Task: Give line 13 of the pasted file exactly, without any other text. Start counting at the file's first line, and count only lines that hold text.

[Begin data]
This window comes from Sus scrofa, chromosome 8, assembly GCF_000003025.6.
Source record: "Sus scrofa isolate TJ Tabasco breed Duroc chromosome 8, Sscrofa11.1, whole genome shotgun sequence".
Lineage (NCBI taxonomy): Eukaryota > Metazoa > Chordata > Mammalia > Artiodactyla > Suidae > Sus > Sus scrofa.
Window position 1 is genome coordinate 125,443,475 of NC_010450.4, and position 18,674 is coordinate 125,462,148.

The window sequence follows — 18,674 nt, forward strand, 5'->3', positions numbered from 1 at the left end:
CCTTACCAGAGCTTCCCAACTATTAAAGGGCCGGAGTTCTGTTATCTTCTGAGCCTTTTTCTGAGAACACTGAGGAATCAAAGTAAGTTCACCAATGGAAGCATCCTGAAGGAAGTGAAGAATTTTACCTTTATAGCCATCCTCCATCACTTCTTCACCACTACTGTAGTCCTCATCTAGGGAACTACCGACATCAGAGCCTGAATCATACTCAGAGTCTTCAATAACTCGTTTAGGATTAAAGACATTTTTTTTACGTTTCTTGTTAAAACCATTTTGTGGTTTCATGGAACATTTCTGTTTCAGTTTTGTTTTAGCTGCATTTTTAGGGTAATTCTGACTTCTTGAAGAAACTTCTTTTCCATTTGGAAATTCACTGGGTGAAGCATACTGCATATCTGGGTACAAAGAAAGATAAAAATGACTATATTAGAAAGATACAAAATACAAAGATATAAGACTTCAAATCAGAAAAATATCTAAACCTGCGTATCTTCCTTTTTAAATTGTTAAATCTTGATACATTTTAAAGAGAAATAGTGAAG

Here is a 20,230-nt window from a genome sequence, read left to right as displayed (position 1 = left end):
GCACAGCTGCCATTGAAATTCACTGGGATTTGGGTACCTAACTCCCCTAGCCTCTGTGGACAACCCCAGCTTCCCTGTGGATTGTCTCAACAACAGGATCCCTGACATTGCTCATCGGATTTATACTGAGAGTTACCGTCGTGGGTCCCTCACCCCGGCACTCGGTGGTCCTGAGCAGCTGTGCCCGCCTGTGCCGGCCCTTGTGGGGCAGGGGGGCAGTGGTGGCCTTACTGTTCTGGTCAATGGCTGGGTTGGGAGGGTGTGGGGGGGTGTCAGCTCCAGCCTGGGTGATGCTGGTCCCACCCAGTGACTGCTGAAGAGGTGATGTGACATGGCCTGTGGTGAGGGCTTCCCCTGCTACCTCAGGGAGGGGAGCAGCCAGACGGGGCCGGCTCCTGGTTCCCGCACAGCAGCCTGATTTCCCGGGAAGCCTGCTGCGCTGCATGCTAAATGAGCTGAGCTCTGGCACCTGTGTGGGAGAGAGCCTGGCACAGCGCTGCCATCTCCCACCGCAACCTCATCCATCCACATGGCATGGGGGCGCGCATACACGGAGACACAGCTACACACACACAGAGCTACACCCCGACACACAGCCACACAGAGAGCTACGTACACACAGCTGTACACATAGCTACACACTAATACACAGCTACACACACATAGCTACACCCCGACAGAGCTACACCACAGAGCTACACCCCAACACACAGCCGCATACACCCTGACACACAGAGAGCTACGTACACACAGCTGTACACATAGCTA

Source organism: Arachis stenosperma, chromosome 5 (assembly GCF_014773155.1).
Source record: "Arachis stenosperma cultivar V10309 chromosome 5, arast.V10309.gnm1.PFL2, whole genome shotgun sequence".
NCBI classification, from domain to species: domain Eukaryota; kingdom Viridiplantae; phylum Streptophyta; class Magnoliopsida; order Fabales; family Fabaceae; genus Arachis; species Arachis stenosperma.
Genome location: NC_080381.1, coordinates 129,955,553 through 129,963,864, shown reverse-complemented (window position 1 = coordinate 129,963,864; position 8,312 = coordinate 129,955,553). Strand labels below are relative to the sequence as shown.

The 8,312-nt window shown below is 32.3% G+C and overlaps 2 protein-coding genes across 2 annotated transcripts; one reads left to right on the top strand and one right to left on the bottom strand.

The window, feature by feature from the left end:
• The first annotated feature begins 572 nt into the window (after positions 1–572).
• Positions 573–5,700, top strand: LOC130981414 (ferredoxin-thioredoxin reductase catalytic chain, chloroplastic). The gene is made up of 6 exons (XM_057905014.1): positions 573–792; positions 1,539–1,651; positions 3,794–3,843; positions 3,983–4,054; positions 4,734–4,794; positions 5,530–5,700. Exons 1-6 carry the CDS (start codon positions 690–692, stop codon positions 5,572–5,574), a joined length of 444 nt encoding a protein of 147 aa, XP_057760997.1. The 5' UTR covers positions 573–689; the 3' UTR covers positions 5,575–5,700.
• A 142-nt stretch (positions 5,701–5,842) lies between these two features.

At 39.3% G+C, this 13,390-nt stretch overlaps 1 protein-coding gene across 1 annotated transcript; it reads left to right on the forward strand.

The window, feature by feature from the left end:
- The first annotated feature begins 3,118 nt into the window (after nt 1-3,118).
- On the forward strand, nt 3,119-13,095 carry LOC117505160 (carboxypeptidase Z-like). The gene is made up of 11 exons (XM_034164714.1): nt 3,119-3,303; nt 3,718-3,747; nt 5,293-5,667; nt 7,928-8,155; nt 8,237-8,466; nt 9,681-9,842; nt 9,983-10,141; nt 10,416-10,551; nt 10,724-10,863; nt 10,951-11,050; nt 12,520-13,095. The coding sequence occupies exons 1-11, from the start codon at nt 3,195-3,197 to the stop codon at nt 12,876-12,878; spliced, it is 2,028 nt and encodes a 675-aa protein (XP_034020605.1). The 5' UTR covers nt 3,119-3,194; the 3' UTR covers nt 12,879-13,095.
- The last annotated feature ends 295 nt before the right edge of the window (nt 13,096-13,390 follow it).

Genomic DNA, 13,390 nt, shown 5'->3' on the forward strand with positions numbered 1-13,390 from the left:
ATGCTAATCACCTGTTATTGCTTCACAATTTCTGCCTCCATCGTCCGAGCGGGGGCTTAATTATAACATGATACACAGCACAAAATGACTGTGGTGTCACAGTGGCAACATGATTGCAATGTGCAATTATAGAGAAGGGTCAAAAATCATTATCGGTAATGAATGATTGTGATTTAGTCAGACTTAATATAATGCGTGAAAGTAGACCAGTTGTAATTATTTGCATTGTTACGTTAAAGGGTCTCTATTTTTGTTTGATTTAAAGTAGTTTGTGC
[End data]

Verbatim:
The 8,312-nt window shown below is 32.3% G+C and overlaps 2 protein-coding genes across 2 annotated transcripts; one reads left to right on the top strand and one right to left on the bottom strand.